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A Dictionary of the Older Scottish Tongue (up to 1700)

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First published 1963 (DOST Vol. III).
This entry has not been updated since then but may contain minor corrections and revisions.

Ken(n)ing, vbl. n. Also : -yng. [ME. (c 1330), f. Ken v.] 1. In various senses of Ken v. : Imparting, teaching; recognition, identification; knowing (a way); kenning (to or of terce, etc.).(1) 1475 Peebles B. Rec. I. 173.
He beand beisse of techyn and kenyng apon the childer in his scoul
1531 Vaus (1566).
Gif me ane kennyng of my lessone
(2) c1420 Wynt. ii. 387 (W).
Kenning of him had thai nane
15.. Clar. ii. 904.
Ane false visar for kening he did weir
attrib. 1604 Shetland Sheriff Ct. MS. 129 b.
Annent thair scheipe merk, … ewerie ane of them to haife ane kenning merk by wtheris that ewerie ane of them may ken thair scheipe
(3) a1598 Ferg. Prov. (1641) 8 b.
He that is ill of his harberie is good of his way kenning
(4) 1551 Prot. Bk. R. Lumsdane MS. 18 b.
For kenning of the said Alexander to his said twa merk land
1574-5 Exch. R. XX. 467.
As hir kenning and service thairof mair fullelie proportis
a1633 Hope Major Pract. I. 202.
In tearces the seruice is instead of ane charter and the kening instead of the seaseing

2. a. Sight or view (of a thing) . 1570 Leslie 282.
Thair arryvit in thair sight ane navie of shippis, quhilk at the first kenning thay beleaved to have been Frenche shippis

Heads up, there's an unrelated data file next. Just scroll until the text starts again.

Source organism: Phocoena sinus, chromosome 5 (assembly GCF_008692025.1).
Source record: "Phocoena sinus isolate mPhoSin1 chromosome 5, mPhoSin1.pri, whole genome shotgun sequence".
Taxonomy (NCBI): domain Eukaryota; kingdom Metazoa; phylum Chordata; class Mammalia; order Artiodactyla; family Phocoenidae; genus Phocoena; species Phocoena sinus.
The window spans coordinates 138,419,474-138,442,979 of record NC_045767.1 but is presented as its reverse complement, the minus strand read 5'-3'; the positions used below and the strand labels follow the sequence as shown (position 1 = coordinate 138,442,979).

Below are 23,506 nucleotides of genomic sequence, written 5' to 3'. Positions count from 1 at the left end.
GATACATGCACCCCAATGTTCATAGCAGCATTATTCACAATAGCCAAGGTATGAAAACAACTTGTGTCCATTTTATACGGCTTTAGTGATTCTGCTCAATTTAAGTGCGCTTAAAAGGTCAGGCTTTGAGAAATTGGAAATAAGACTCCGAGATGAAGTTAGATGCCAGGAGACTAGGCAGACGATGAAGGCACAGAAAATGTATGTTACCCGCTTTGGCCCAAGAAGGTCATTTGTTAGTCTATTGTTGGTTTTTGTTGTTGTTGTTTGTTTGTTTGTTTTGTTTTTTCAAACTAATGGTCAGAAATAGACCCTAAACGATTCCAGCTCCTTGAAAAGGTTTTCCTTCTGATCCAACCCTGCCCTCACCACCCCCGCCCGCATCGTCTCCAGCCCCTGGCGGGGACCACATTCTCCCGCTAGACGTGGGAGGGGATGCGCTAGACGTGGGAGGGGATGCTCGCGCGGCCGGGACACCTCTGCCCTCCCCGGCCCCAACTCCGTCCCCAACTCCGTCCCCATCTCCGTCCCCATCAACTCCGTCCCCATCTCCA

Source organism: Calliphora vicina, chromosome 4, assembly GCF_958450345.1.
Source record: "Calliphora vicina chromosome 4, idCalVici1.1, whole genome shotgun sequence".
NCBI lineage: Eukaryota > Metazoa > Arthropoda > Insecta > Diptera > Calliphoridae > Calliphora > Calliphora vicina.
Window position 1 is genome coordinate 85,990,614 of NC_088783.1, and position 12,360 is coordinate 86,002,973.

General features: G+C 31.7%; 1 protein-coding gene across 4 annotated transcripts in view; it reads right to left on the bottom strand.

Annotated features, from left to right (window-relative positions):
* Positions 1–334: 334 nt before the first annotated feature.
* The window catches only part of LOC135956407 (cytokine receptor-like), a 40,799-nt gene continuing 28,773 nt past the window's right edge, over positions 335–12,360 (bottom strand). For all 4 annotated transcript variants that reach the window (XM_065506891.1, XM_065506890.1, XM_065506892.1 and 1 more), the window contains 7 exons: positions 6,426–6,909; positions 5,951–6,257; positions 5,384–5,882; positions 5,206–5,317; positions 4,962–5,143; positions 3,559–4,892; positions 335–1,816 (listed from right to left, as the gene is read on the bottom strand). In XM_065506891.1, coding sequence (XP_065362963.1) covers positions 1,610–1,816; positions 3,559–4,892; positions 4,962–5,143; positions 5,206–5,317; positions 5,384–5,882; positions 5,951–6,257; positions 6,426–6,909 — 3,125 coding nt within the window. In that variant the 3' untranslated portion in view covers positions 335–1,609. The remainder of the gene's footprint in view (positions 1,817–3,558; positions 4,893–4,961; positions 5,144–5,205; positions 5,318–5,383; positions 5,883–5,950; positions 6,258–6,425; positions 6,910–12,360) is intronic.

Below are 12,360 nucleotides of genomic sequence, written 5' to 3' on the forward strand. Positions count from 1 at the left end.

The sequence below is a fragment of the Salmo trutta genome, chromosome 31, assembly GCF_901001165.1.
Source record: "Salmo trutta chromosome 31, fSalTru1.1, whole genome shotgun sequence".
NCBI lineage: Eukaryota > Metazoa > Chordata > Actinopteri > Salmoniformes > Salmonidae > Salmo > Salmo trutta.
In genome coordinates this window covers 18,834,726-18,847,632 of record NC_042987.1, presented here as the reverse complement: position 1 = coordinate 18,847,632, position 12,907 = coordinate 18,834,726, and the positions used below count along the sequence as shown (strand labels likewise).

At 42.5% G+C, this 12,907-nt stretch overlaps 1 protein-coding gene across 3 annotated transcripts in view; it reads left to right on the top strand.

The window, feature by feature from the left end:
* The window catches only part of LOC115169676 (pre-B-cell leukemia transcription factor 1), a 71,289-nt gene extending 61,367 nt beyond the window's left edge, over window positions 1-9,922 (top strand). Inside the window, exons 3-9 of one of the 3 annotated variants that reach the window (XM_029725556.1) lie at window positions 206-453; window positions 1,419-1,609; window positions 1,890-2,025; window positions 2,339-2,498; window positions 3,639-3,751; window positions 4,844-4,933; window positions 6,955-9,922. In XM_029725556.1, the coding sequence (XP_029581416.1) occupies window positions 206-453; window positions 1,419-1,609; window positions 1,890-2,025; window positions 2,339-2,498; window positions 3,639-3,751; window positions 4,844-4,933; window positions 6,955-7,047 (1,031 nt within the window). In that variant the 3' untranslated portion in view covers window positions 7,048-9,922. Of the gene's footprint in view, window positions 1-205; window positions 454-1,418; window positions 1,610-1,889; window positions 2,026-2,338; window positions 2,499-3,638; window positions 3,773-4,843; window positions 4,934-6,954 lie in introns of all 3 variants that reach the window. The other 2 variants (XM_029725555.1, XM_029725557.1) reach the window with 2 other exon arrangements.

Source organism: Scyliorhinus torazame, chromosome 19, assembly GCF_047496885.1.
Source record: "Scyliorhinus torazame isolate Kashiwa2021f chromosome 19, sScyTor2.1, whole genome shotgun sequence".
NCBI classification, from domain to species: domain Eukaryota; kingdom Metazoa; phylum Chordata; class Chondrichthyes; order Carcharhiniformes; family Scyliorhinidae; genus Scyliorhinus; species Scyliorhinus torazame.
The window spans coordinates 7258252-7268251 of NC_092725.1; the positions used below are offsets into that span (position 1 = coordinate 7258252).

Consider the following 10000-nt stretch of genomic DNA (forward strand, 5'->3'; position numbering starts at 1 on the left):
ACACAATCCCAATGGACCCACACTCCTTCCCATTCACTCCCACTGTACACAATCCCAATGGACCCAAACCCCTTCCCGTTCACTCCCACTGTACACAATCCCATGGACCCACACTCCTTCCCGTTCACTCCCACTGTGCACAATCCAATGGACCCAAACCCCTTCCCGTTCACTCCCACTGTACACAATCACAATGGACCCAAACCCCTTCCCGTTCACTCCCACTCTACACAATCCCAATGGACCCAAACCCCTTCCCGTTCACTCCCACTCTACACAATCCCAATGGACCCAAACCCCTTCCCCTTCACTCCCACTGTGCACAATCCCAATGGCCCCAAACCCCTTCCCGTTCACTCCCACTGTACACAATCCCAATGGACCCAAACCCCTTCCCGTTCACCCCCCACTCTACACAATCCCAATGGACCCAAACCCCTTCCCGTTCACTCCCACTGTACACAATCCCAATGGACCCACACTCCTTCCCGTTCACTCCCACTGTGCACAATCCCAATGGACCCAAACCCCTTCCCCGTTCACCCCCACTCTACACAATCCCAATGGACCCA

b. The distance from anything which is the limit at which it can be seen at sea. Land-kenning, this distance from land. c. gen., as a nautical measure of distance.Given in e.m.E. texts as equivalent to 20 or 21 miles (OED. s.v. Kenning 4 b). The Balfour quot. follows an Eng. original: see the notes to the S.T.S. Bisset III. 212 ff. and 217. c1575 Balfour Pract. 616 (also 1622-6 Bisset II. 256/26).
The wages of thame [seamen] … sould be augmentit kenning be kenning and course be course, efter the rate of thair hyre. until thay cum to the port of discharge
1628 Conv. Burghs III. 261.
Keiping themeselffes alwayes ane kenning distant frome the land
1630 Ib. 323.
The Fleymings … not to cum neirer to the schoire … than ane land kenning of the said schoire

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"Kening vbl. n.". Dictionary of the Scots Language. 2004. Scottish Language Dictionaries Ltd. Accessed 20 May 2024 <>



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